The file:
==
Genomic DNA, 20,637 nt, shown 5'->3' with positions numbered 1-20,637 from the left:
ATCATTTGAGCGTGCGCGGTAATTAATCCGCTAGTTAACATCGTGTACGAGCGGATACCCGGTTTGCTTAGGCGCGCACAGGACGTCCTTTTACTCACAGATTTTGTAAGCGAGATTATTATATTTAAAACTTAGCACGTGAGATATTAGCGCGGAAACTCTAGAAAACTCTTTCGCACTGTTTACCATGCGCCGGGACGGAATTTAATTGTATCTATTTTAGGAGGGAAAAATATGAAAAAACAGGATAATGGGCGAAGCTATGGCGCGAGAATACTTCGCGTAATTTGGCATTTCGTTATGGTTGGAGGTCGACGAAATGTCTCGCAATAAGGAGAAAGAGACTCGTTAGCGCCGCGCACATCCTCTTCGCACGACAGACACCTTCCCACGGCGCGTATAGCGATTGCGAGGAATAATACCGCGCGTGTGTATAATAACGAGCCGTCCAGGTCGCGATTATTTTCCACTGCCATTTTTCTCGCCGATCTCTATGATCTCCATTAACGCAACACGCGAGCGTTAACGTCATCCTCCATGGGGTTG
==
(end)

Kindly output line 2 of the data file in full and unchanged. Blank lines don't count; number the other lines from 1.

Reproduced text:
ATCATTTGAGCGTGCGCGGTAATTAATCCGCTAGTTAACATCGTGTACGAGCGGATACCCGGTTTGCTTAGGCGCGCACAGGACGTCCTTTTACTCACAGATTTTGTAAGCGAGATTATTATATTTAAAACTTAGCACGTGAGATATTAGCGCGGAAACTCTAGAAAACTCTTTCGCACTGTTTACCATGCGCCGGGACGGAATTTAATTGTATCTATTTTAGGAGGGAAAAATATGAAAAAACAGGATAATGGGCGAAGCTATGGCGCGAGAATACTTCGCGTAATTTGGCATTTCGTTATGGTTGGAGGTCGACGAAATGTCTCGCAATAAGGAGAAAGAGACTCGTTAGCGCCGCGCACATCCTCTTCGCACGACAGACACCTTCCCACGGCGCGTATAGCGATTGCGAGGAATAATACCGCGCGTGTGTATAATAACGAGCCGTCCAGGTCGCGATTATTTTCCACTGCCATTTTTCTCGCCGATCTCTATGATCTCCATTAACGCAACACGCGAGCGTTAACGTCATCCTCCATGGGGTTG